Marty Whelan ireland Eurovision 2017 national final 2018

He’s been the Irish voice of Eurovision for close to two decades. But, after four consecutive years of an Ireland-free final, Marty Whelan — RTÉ’s commentator — isn’t happy. In fact, speaking to The Herald, he says he finds the whole situation “very upsetting”. To further compound his misery, he maintains Ireland is “doing nothing wrong” when it comes to the contest — zero, zilch, nada!

Despite his lengthy tenure in the commentary booth, the radio and TV host remains flummoxed by the unpredictable nature of Europe’s favourite music show. To his mind, Salvador’s win was an anomaly, while the likes of Jamala, Måns Zelmerlöw and Conchita Wurst owe their victories to “pyrotechnics and dancers and mini-skirts and shouting”. Unfortunately we don’t know Marty’s thoughts on the use of candy stripe balloons, oily half-naked drummers and water features.

“We’re doing the best we can. There’s nothing wrong with it. This year, you could say, ‘How could a song from Portugal, sung in Portuguese – how could it win? But the song was gorgeous and it won. That doesn’t normally happen. Normally it’s pyrotechnics and dancers and mini-skirts and shouting and roaring. It wasn’t that this year, it was different… So you just try and send the best you can”.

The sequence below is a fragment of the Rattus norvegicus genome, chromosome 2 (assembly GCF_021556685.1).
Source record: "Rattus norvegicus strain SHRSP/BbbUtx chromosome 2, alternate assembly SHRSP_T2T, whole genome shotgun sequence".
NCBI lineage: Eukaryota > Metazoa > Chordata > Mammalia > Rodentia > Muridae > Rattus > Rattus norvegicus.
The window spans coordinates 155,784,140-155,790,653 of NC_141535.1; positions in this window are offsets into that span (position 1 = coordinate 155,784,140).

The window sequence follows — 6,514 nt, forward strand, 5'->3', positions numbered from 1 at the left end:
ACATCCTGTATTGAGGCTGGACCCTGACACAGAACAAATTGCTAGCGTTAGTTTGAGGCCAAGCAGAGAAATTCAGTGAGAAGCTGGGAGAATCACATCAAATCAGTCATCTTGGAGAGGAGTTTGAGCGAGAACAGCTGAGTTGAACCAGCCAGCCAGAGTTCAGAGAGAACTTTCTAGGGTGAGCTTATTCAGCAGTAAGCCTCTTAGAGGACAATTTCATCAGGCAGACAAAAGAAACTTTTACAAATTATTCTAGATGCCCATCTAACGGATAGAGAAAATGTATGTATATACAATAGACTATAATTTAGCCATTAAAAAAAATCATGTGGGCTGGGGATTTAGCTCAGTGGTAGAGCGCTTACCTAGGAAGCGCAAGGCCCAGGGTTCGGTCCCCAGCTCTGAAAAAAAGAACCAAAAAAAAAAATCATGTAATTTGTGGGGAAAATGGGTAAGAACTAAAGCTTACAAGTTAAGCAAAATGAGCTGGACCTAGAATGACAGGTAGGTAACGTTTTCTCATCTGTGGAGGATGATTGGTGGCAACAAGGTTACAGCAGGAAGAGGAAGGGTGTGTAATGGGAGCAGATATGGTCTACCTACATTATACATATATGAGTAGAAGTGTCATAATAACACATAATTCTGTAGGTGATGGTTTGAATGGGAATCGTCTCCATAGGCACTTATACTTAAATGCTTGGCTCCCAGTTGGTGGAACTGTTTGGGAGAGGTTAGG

There’s a saying — if it ain’t broke, don’t fix it. Yet, in spite of his assertion that there’s nothing wrong with RTÉ’s approach to Eurovision, Marty’s not averse to floating a few alternative ideas.

“Maybe it’s time for a National Song contest again, maybe it isn’t” or “Maybe we need to make a song ourselves and those of us who have an involvement over the years need to sit in a room and have a conversation”.

Or maybe we should leave the veteran broadcaster to his maybes and stick with Nicky Byrne’s suggestion — call in wiwibloggs!

For the moment, we can only speculate on Ireland’s intentions for 2018. The powers that be are due to meet in the coming weeks, and only then will the current process be reviewed and any new plans implemented.

“We’re having a meeting in a few weeks’ time about it. But the point is, we can have meetings till we’re blue in the face but all we can do is have a plan. It doesn’t mean it’s going to work… It just means, ‘here’s another idea.’ Brendan was good this year and the song was decent. But it didn’t get through. It’s four years in a row and we don’t need that again. We need to be in the final so we’re just going to see if we can come up with another formula.”